From the Fall of Adam and Eve and their exile from Paradise until the coming of the Messiah, Christ’s incarnation and saving actions in history, innumerable centuries passed. All this time, it seemed as if God had abandoned humanity to our tragic, unredeemed fate.
Yet, this is not true. God never forsook the creation of His hands. With paternal affection, He followed the course of humanity on earth and from time to time sent messages of His presence, through His Angels, His Prophets, His miraculous interventions, His pedagogical trials, thus cultivating systematically and patiently the longing for God and quest for a Savior in the hearts of post-fallen humanity. The fall and rebellion of the first human beings against their Creator was so great that it took a long time to prepare subsequent generations to receive the expected Messiah.
In our time, the great evil of the COVID-19 pandemic has caused many people to feel abandoned by God. Many believe that God has forsaken us. However, while God may seem to be hiding for pedagogical reasons, He never really abandons us. His grace is never absent from our lives. What actually happens is that many times God is not seen. If, in reality, He had departed from us, then we all would have been lost at once. Without God’s grace, no one can live.
One way or another, all people experience the apparent abandonment from God. Just as we sometimes experience intensely the presence of God within us, we also experience, at times, His temporary absence. This happens, in part, in order to humble us and teach us to base our spiritual progress not on our own strength, but solely on God, who told us, “without me you can do nothing”(John 15: 5).
It is characteristic and instructive for all of us that, in His human nature, Christ also experienced God’s abandonment as he suffered on the Cross. For this reason, He cried out in a loud voice: “My God, my God, why have you forsaken me”? (Matt. 27:46)
The tragedy of today’s pandemic can be understood as a “heavenly penance,” through which we may come to our senses and amend our ways. Just as an earthly father may reprimand his child to teach him how to live rightly, so also may our Heavenly Father allow an ordeal like this in order to awaken us from our apostasy, unfaithfulness, and egoism.
The term “penance” can mistakenly be associated with punishment, thus portraying God as an avenging sadist. Our Church, however, uses the term “penance” not to denote a punitive act, but a healing one stemming from the inexpressible charity of God and His Church toward the spiritually sick person. As is well known, the canons and penances used in the Orthodox Church are not “cannons” that kill, but medicines that cure spiritual illness, aiming at the holistic health of the person.
The pandemic is a test that we must accept in obedience to Christ. We must humbly acknowledge our sinfulness and admit with contrition, that “we are justly punished for what we have done” (Luke 23:41). We must not, by any means, detach this trial from Heaven. For is it possible that the whole of humanity would endure such a trial without God’s permission? Is it possible that the new coronavirus is superior in power and authority to the Triune God of Love? No, of course not; but how should we respond?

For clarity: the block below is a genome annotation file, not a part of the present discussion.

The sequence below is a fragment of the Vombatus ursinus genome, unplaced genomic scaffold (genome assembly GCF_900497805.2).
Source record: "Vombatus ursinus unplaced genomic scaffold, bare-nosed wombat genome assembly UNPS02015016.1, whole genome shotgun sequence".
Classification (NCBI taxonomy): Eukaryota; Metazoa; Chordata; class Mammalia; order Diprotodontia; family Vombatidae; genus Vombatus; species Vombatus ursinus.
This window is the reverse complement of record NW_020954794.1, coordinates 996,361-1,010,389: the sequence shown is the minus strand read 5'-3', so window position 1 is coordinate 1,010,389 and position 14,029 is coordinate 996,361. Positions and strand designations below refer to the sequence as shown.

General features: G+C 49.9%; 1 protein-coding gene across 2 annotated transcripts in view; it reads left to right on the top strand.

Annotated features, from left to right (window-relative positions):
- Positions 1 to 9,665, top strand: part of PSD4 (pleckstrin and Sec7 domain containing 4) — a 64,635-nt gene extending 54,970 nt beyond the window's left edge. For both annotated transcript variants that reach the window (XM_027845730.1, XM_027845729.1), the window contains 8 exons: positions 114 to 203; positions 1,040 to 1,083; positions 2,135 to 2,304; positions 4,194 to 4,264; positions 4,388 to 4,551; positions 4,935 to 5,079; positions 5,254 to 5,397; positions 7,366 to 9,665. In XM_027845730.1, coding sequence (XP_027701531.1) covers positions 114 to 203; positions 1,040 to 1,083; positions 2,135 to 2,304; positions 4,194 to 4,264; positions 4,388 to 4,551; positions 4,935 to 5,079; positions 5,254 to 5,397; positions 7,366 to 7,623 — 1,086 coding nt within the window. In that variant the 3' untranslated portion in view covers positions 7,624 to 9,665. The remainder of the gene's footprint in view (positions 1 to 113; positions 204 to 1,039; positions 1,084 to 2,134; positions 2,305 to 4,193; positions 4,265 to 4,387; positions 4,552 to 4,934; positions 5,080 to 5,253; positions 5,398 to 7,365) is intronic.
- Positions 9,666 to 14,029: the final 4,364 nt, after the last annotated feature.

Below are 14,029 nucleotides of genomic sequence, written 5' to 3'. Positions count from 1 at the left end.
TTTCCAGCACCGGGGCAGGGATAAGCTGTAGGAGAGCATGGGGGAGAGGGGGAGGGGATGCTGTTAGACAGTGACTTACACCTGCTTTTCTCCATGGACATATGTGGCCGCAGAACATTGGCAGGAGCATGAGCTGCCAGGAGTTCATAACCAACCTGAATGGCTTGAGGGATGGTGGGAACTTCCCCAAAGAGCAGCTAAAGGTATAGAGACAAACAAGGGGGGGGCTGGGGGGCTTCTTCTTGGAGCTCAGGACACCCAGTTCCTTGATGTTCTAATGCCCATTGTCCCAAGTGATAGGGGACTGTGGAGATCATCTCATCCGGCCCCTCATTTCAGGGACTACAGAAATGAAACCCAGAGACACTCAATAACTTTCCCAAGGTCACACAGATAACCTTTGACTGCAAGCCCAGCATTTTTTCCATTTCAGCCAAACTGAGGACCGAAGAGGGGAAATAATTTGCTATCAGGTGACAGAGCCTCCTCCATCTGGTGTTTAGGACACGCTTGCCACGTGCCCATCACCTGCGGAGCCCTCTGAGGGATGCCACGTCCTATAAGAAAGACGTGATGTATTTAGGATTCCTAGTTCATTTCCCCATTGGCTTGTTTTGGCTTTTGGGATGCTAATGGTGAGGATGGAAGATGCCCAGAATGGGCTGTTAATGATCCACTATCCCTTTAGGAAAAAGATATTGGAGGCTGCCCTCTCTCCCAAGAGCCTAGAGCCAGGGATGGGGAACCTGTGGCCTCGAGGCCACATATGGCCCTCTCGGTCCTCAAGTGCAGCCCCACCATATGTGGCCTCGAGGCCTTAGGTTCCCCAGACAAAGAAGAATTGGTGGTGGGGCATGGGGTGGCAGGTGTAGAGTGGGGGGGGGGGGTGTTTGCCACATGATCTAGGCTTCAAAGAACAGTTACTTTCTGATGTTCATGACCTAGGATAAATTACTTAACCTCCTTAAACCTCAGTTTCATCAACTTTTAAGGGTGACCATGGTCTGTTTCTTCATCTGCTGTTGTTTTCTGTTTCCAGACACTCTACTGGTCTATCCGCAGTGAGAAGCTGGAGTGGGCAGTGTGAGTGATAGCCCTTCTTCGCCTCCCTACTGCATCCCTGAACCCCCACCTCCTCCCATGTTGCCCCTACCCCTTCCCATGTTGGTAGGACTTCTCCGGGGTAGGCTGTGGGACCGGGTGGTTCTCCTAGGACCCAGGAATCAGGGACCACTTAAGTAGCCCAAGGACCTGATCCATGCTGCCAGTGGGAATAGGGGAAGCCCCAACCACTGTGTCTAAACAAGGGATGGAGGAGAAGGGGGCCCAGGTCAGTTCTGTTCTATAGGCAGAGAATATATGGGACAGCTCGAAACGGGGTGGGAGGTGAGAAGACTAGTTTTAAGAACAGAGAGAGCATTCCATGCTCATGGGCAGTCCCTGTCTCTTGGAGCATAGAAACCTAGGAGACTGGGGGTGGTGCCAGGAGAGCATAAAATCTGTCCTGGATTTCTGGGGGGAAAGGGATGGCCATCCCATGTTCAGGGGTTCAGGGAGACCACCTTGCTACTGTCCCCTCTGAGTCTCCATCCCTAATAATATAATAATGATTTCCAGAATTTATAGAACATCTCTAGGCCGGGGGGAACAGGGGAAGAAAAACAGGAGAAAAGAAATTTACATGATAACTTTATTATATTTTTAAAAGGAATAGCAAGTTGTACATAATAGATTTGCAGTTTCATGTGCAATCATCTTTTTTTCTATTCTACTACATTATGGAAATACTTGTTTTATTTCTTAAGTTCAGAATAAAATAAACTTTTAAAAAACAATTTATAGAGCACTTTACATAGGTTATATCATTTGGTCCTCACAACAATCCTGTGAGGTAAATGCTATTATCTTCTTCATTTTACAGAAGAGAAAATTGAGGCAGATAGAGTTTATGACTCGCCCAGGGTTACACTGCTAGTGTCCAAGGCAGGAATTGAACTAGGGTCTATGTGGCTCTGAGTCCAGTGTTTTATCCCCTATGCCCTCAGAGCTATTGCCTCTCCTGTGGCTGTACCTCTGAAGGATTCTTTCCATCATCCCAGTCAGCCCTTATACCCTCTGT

First, we must accept this “heavenly penance” prayerfully. Let us raise our hands to Heaven and ask with tears our Merciful Lord to “shorten” the days of our trial (cf. Mk 13:20). Second, we are to accept the “heavenly penance” pedagogically. That is, to believe absolutely that this pandemic is a blessed teaching tool of infinite love for our salvation. Nothing that God allows in our lives does not have a salvific orientation. Third, we are called to face the “heavenly penance” with repentance. There are countless examples from the Bible and the life of the Church that confirm the fact that sincere repentance affects God greatly and is even capable of changing His decisions. A great example is the authentic repentance of the Ninevites, for whom only three days were enough for God to change his mind and not to destroy their city (Jonah 3: 1-10). St. John Chrysostom mentions that, in this event, “God ‘lies,’ going back on His word, out of love for humanity”! If we were to say like the Ninevites, with a repentant heart: “Lord, stop Your wrath, as we have stopped the error; stop the punishment, like we have stopped evil. You have educated us with fear, so give us time to prove our love for You,” then we can be sure that through our sincere repentance, God will also “repent” (Jonah 3:10) and remove the “heavenly penance” from us.
One may ask: So should we do nothing to protect ourselves from the new coronavirus and leave everything to the Providence of God? Certainly not. We will follow the rules of hygiene, we will consult the doctors, we will take medicines, we will get vaccinated, and we will observe the safety measures recommended by health experts. After all, “God has appointed the doctor in his function and that is why we must honor him. The Most High gives knowledge to the physician to heal; The Lord created medicines from the earth and a sensible man will not loathe them” ( Wisdom of Sirach 38: 1,2,4). Nevertheless, we must above all, turn our minds and hearts to the “physician of our souls and bodies” and ask Him to “speak only one word” (Matt. 8: 8) in order to get rid of this terrible scourge.
In these difficult times we are experiencing as a global human community, God, through our repentance, will bend to the sighs of our heart, because it is not possible for Heaven to remain apathetic to the drama of the earth. The sooner we acknowledge our mistakes, and the more sincerely we repent, the sooner God will resolve the “heavenly penance” and by His grace we will head into the post-COVID-19 age.
+Metropolitan Ambrosios of Korea